Dec 23, 2009
Dec 23, 2009
General Growth shares up as Pershing fights bears
Dec 23, 2009
Dec 23, 2009
By Ilaina Jonas
NEW YORK, Dec 22 (Reuters) - Shares of General Growth Properties Inc (GGWPQ.PK) rose nearly 20 percent after its largest shareholder issued a rebuttal to Hovde Capital Advisors LLC, which had said the U.S. mall owner was overvalued.
Bayside Marketplace in Miami, Florida - A General Growth Properties Inc mall - Photo: www.baysidemarketplace.com
William Ackman's Pershing Square Capital remains convinced that, upon emergence from bankruptcy, General Growth's shares have value.
Last week its shares fell after hedge fund manager Eric Hovde, who oversees about $1 billion of financial and real estate investments, said he was shorting General Growth.
Because of the dramatic decline in consumer spending and plummeting prices for commercial properties, the 200 malls and other properties owned by General Growth were worth less than the associated debt, Hovde argued in a 38-page analysis entitled "Fool's Gold."
The stock lost 9 percent to close at $9.83 on Dec. 15, the day after Hovde issued his report.
But Pershing argued on Tuesday 22 December that the stock is worth between $24 and $43 per share if the company's master planned community business is stripped away.
Pershing said unsecured creditors will be entitled to receive no more than the face value of their bonds plus interest.
Also on Tuesday 22 December a judge overseeing the bankruptcy of mall operator General Growth Properties approved a plan that would release seven more properties from Chapter 11 bankruptcy protection and pave the way for the company to focus on emerging from bankruptcy next year.
Shares of General Growth closed up 19.67 percent, or $1.80, at $10.95 on Tuesday 22 December.
PERSHING VERSUS HOVDE
Chicago-based General Growth owns or has an interest in more than 200 malls, including Fashion Show in Las Vegas, Ala Moana Center in Hawaii, and Faneuil Hall Marketplace in Boston.
It became the biggest real estate failure in U.S. history when it filed for bankruptcy protection in April after the credit crisis dried up sources of loans to cover maturing debt.
Hovde had argued that U.S malls were dying.
Not so, countered Pershing, saying that although the U.S. consumer has been hit hard by the recession, high unemployment and lower housing values, the downturn is not permanent.
Among other things, Pershing said that Hovde incorrectly calculated net operating income, which goes to the heart of valuing commercial property. Pershing said Hovde omitted some income, such as termination fees and included others such as leasing commissions, which are not typically a factor.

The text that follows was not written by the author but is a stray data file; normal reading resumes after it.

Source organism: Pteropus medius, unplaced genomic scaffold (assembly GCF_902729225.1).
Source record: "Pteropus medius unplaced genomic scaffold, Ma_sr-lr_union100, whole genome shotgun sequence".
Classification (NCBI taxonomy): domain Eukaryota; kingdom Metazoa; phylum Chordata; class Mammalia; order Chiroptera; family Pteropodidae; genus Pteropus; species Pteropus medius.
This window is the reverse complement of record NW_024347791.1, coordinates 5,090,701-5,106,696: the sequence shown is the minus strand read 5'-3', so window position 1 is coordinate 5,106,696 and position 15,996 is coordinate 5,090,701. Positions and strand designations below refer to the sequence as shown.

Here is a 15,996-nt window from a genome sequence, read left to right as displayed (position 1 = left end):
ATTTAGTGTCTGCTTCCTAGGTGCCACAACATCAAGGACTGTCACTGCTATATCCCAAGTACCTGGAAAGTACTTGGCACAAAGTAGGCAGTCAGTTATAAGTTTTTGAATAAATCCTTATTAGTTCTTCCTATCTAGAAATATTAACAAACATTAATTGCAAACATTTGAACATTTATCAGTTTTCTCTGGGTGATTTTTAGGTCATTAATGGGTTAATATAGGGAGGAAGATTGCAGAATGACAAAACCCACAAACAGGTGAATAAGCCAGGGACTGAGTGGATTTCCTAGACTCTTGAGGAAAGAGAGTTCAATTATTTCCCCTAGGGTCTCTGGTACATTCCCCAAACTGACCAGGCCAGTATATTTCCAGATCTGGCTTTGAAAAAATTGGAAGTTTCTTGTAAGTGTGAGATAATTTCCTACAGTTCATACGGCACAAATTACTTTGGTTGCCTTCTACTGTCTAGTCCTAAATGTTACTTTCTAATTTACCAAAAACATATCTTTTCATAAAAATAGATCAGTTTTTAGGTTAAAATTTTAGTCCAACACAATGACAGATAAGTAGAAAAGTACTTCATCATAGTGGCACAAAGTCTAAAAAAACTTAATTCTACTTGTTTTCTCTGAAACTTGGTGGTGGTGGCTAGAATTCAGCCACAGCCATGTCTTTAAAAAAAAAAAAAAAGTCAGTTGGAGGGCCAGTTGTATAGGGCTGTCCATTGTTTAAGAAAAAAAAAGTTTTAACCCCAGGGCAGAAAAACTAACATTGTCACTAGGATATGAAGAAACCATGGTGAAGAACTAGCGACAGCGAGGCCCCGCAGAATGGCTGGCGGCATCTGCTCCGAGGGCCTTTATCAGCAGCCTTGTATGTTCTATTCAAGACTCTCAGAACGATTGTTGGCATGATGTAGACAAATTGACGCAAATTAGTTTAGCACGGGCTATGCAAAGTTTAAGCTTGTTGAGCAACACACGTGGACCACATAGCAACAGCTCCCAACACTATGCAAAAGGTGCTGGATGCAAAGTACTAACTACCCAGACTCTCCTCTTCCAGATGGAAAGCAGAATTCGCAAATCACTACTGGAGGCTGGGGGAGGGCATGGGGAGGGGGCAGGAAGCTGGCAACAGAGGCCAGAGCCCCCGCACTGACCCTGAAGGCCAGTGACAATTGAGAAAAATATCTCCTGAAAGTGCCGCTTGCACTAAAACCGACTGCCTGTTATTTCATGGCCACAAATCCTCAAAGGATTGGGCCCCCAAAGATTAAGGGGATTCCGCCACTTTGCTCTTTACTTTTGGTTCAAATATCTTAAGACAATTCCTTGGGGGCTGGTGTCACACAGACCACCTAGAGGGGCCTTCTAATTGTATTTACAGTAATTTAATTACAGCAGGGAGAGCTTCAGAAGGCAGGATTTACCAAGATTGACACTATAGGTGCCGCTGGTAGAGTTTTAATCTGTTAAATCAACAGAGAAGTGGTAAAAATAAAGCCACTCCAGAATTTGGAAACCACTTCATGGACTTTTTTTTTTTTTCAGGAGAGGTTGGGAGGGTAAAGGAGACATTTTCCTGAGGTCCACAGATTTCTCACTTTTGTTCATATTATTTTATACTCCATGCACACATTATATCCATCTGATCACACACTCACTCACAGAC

Pershing also took aim at Hovde's assumption that General Growth's cash flows have declined 27 percent since the fourth quarter 2008, saying Hovde included non-cash item expenses as well as bankruptcy costs. In addition, Hovde did not factor in that General Growth will be relieved of much of its unsecured debt costs, assuming the mall operator converts the debt into equity as part of the plan to emerge from bankruptcy.
Simon Property Group Inc (SPG.N), the largest U.S. mall owner and global property investor Brookfield Asset Management (BAMa.TO) have expressed interest in General Growth.
The company has said it prefers to emerge as a stand-alone company and has until February an exclusive right to file a plan of reorganization.
Judge Allan Gropper on Tuesday 22 December confirmed the plan between the No. 2 U.S. mall operator and creditors to extend $1.3 billion of loans on the properties. This comes on top of last week's hearing, in which Gropper approved the restructuring of $10.25 billion of loans, covering 103 properties.
The company is working to restructure the last $3.35 billion of its $14.9 billion in property level debt. With the property-associated debt restructured, those entities could emerge from bankruptcy within a couple of months.
The company's board is continuing to evaluate alternatives, including a public offering of General Growth equity, to reduce overall leverage and raise the capital necessary to emerge from bankruptcy in 2010.
General Growth also has about $7 billion in corporate-level unsecured debt. The company is considering converting corporate level debt into equity, an often-used bankruptcy resolution. (Reporting by Ilaina Jonas and Chelsea Emery; Editing by Tim Dobbyn)
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